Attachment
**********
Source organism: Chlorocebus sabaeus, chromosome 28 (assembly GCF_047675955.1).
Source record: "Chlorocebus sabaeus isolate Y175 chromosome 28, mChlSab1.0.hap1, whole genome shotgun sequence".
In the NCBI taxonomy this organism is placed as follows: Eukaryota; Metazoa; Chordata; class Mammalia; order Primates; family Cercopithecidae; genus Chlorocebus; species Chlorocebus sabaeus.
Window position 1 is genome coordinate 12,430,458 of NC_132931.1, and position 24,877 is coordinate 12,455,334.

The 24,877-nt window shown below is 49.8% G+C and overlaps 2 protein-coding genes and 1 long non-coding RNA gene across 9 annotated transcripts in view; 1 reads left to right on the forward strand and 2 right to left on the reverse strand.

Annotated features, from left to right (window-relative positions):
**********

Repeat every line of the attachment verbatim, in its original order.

Source organism: Chlorocebus sabaeus, chromosome 28 (assembly GCF_047675955.1).
Source record: "Chlorocebus sabaeus isolate Y175 chromosome 28, mChlSab1.0.hap1, whole genome shotgun sequence".
In the NCBI taxonomy this organism is placed as follows: Eukaryota; Metazoa; Chordata; class Mammalia; order Primates; family Cercopithecidae; genus Chlorocebus; species Chlorocebus sabaeus.
Window position 1 is genome coordinate 12,430,458 of NC_132931.1, and position 24,877 is coordinate 12,455,334.

The 24,877-nt window shown below is 49.8% G+C and overlaps 2 protein-coding genes and 1 long non-coding RNA gene across 9 annotated transcripts in view; 1 reads left to right on the forward strand and 2 right to left on the reverse strand.

Annotated features, from left to right (window-relative positions):